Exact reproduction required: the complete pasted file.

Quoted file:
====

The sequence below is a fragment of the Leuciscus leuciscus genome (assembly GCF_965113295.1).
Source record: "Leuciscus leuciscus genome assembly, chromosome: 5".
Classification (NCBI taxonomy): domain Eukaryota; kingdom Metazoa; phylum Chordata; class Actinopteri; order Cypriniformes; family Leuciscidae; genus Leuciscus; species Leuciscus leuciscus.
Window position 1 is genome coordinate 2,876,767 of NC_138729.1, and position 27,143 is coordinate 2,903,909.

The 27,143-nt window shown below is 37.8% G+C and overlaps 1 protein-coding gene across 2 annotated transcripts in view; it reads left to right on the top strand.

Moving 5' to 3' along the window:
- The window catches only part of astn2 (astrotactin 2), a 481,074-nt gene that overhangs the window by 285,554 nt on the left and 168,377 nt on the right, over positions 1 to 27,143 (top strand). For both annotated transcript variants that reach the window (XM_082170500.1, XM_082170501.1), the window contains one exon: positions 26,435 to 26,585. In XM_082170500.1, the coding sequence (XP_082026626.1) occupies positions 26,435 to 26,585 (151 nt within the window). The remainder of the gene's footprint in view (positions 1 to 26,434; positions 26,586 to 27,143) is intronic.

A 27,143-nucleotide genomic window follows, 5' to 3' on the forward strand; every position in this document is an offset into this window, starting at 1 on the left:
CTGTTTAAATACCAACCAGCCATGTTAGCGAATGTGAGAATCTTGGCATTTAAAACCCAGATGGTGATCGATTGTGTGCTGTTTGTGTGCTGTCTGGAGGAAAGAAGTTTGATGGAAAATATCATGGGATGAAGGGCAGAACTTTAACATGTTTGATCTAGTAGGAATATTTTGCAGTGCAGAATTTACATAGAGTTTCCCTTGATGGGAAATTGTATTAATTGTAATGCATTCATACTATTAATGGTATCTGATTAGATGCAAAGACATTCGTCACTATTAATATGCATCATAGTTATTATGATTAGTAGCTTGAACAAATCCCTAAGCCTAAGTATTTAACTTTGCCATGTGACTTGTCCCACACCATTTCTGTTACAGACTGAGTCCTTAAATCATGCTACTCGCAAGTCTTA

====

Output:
The sequence below is a fragment of the Leuciscus leuciscus genome (assembly GCF_965113295.1).
Source record: "Leuciscus leuciscus genome assembly, chromosome: 5".
Classification (NCBI taxonomy): domain Eukaryota; kingdom Metazoa; phylum Chordata; class Actinopteri; order Cypriniformes; family Leuciscidae; genus Leuciscus; species Leuciscus leuciscus.
Window position 1 is genome coordinate 2,876,767 of NC_138729.1, and position 27,143 is coordinate 2,903,909.

The 27,143-nt window shown below is 37.8% G+C and overlaps 1 protein-coding gene across 2 annotated transcripts in view; it reads left to right on the top strand.

Moving 5' to 3' along the window:
- The window catches only part of astn2 (astrotactin 2), a 481,074-nt gene that overhangs the window by 285,554 nt on the left and 168,377 nt on the right, over positions 1 to 27,143 (top strand). For both annotated transcript variants that reach the window (XM_082170500.1, XM_082170501.1), the window contains one exon: positions 26,435 to 26,585. In XM_082170500.1, the coding sequence (XP_082026626.1) occupies positions 26,435 to 26,585 (151 nt within the window). The remainder of the gene's footprint in view (positions 1 to 26,434; positions 26,586 to 27,143) is intronic.

A 27,143-nucleotide genomic window follows, 5' to 3' on the forward strand; every position in this document is an offset into this window, starting at 1 on the left:
CTGTTTAAATACCAACCAGCCATGTTAGCGAATGTGAGAATCTTGGCATTTAAAACCCAGATGGTGATCGATTGTGTGCTGTTTGTGTGCTGTCTGGAGGAAAGAAGTTTGATGGAAAATATCATGGGATGAAGGGCAGAACTTTAACATGTTTGATCTAGTAGGAATATTTTGCAGTGCAGAATTTACATAGAGTTTCCCTTGATGGGAAATTGTATTAATTGTAATGCATTCATACTATTAATGGTATCTGATTAGATGCAAAGACATTCGTCACTATTAATATGCATCATAGTTATTATGATTAGTAGCTTGAACAAATCCCTAAGCCTAAGTATTTAACTTTGCCATGTGACTTGTCCCACACCATTTCTGTTACAGACTGAGTCCTTAAATCATGCTACTCGCAAGTCTTA